“Games have a goal; life doesn’t. Life has no objective. This is what the existentialists call ‘the anxiety of freedom.’ Thus we have an alternate definition of what a game is–anything that provides temporary relief from existential anxiety. This is why games are such a popular form of procrastination. And this is why, on reaching one’s goals, the risk is that the reentry of existential anxiety hits you even before the thrill of victory–you’re thrown immediately back on the uncomfortable question of what to do with your life.” — Brian Christian, The Most Human Human
“We must choose a standard to hold ourselves to. Perhaps we’re influenced to pick some particular standard; perhaps we pick it at random. Neither seems particularly ‘authentic,’ but we swerve around paradox here because it’s not clear that this matters. It’s the commitment to the choice that makes behavior authentic.” — Brian Christian, The Most Human Human (emphasis in original)
“The Usual Story” is another of the stories I initially wrote about a dozen years ago and which was published early this year in Mad Hatters’ Review. It’s the last previously-published story I have in my inventory. Next week I’ll have to post something else. Probably poetry. There was a call some weeks back from one of my three readers for some poetry.
I’ll probably post all my previously-published poetry over a three-week period. Unless I chicken out. Some of it’s pretty embarrassing. No sense hiding, though. I thought it was good enough to submit in the first place, and it got published. Not in American Poetry Review or Poetry or The New Yorker or anything like that. I should be so lucky. It all showed up in little mags, some of which have long since passed away.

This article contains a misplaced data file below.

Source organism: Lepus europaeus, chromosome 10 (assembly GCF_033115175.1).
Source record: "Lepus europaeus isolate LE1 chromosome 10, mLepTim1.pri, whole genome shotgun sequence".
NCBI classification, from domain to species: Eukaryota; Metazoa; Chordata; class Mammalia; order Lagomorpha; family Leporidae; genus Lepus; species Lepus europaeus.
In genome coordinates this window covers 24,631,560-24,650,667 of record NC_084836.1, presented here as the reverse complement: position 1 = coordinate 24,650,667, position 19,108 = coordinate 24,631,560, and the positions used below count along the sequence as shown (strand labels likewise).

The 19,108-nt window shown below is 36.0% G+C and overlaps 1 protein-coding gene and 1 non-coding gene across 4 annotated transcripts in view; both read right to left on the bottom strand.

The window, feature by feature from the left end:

“What defines us is that we don’t know what to do and there aren’t any revelations out there for us waiting to be found. Profoundly disoriented and lacking any real mooring, we must make it all up from scratch ourselves, each one of us, individually. We arrive in a bright room, wet, bloody, bewildered, some stranger smacking us and cutting what had been, up to that point, our only source of oxygen and food. We have no idea what is going on. We don’t know what we’re supposed to do, where we’re supposed to go, who we are, where we are, or what in the world, after all this trauma, comes next. We wail.” — Brian Christian, The Most Human Human (emphasis in original)
“Cobbled-together bits of human interaction do not a human relationship make. Not fifty one-night stands, not fifty speed dates, not fifty transfers through the bureaucratic pachinko. No more than sapling tied to sapling, oak though they may be, makes an oak. Fragmentary humanity isn’t humanity.” — Brian Christian, The Most Human Human
“For most people will power is a limited resource; if we spend lots of energy controlling our impulses in one area, it becomes harder to control our impulses in others. Or, as the psychologist Roy Baumeister puts it, will power is like a muscle: overuse temporarily exhausts it.” — James Suroweicki, “In Praise of Distraction”